Blackfriars Conference 2015 – Colloquy #5: Asides and Villainy

Good morning! I’m Cass Morris, and I’ll be liveblogging one of this morning’s six colloquy sessions: “Asides and Villainy”.

Chairs: Laury Magnus and Walter Cannon

Participants: Julia Griffin, Alan Hickman, Arthur Kinney, Caroline Latta, David Loehr, Ashley Pierce, Deb Streusand

Magnus and Cannon open the introductions, then have the participants introduce themselves and their favorite villains. Loehr’s is Richard III, Streusand’s is Mendoza, but favorite in Shakespeare is Claudius. Pierce says she loves them all, but claims Tybalt as a “twist my arm” top choice. Kinney’s is Iago, as is Hickman’s; Latta has chosen the Queen from Cymbeline.

Magnus notes that, for villains, asides are both secretive and attention-getters. She goes on to discuss several different types or purposes of asides as used by villains, including letting the audience in on their plans. She also notes, quoting Jim Hirsch, that villains can also deliver “asides” which are actually staged for the benefit of other on-stage characters, as with Edmund in King Lear. She adds that while there are comic villains who use asides, their use as a purposeful strategem seems more characteristic of dramatic villains.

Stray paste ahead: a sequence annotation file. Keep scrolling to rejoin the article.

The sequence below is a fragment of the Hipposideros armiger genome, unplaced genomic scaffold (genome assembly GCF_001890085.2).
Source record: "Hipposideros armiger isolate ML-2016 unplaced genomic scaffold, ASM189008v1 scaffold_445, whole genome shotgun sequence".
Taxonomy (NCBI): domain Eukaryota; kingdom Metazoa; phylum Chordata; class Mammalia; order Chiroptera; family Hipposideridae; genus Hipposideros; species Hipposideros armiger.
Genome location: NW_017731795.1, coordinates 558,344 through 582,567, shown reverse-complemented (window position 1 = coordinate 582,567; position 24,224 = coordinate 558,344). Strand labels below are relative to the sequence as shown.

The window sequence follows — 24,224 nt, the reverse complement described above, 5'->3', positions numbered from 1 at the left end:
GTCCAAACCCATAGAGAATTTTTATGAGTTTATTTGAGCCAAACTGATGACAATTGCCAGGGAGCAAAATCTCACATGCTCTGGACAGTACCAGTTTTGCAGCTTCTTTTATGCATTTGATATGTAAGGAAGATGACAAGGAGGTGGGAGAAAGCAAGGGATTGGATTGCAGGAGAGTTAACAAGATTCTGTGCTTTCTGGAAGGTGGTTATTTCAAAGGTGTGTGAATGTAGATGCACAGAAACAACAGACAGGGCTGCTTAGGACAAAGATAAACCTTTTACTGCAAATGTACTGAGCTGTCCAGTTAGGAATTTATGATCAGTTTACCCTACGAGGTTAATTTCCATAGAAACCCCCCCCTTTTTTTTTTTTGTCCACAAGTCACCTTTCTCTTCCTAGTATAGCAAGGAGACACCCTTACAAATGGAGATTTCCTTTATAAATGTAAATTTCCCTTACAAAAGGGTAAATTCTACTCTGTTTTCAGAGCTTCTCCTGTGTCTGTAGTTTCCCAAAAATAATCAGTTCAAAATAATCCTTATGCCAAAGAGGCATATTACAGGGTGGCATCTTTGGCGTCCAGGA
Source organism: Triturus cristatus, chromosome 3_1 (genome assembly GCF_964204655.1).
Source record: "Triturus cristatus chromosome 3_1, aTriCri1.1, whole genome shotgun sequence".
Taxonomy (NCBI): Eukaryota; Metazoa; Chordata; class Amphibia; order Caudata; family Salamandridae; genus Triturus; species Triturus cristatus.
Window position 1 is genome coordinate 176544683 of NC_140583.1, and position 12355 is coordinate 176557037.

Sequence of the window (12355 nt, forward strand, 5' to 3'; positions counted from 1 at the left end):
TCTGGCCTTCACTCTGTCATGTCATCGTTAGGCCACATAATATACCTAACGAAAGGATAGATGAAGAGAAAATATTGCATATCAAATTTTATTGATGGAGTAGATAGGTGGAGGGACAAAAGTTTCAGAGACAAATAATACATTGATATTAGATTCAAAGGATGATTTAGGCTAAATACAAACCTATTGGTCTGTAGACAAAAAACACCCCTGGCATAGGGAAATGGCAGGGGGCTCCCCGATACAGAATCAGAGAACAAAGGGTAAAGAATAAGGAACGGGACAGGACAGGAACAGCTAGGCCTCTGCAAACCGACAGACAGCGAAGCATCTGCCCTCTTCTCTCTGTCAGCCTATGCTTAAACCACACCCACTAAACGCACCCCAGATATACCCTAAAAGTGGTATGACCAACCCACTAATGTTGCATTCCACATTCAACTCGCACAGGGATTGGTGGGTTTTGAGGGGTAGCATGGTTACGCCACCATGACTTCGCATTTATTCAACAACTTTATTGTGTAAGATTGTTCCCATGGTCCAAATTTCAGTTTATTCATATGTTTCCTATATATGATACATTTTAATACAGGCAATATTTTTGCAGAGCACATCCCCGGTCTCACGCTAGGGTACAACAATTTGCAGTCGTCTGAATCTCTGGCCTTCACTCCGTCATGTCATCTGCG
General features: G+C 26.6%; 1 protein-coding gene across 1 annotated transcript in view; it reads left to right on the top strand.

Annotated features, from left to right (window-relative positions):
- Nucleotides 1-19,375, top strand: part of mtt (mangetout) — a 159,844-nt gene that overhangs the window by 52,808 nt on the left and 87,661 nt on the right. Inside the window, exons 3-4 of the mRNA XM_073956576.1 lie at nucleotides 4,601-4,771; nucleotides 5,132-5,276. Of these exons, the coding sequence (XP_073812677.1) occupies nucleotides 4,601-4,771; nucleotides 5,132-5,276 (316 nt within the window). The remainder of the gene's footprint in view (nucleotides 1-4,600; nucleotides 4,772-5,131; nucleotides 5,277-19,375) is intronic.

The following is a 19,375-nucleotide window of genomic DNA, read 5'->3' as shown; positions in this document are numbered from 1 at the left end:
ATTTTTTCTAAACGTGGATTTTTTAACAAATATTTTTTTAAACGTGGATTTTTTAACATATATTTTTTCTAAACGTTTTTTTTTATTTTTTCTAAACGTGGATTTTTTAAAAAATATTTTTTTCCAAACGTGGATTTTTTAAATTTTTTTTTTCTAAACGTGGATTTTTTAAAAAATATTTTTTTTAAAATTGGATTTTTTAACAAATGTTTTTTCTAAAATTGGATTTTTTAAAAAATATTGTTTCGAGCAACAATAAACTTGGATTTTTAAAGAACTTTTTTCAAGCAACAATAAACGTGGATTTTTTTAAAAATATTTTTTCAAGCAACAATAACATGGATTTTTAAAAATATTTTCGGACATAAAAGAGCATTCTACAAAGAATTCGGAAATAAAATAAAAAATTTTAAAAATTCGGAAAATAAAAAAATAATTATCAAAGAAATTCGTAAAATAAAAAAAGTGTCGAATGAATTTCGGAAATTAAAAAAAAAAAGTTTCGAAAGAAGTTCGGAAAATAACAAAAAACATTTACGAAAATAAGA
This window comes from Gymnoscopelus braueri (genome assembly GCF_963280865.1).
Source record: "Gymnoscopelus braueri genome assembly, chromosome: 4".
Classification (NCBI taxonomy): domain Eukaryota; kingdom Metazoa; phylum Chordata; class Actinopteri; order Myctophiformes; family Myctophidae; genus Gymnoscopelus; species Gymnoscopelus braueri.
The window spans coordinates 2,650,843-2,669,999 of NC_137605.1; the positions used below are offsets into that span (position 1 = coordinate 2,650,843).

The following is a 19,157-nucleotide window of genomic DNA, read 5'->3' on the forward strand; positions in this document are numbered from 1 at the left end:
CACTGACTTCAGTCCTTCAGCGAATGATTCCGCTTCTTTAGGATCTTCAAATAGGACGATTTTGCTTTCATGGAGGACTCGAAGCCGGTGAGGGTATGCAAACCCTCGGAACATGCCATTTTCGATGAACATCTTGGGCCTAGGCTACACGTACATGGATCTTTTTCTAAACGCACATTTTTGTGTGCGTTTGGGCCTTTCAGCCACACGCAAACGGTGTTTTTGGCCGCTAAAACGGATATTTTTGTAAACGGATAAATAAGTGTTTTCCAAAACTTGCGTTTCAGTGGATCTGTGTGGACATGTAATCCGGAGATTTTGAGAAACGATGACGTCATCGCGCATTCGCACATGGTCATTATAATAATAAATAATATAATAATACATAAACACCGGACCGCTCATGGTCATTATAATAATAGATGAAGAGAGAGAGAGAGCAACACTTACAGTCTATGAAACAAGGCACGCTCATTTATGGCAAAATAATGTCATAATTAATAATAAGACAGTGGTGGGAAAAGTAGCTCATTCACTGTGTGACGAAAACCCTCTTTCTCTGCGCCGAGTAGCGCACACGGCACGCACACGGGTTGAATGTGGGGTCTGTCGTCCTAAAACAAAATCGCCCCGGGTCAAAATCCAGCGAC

By way of defining villains, via Charney: they “establish a network of evil”, they like to kill, they are arbitrary & irrational, they lack belief in anything greater than themselves, they try to present selves as plain and unadorned speakers, and soliloquies and asides are important to them.

Latta shares thoughts from an actor on soliloquies as discussions with the audience, then says she “began to obsess over how many different kinds of asides I could identify”. She shares a “taxonomy of asides”, with designations including: shared asides, conversational asides/solo asides, partial asides (by way of adlib/improv/impromptu remarks), whispered asides, shared onstage asides, visual/gestural asides, withdrawal asides/”fauxversations”, rapt soliloquy, cascading asides.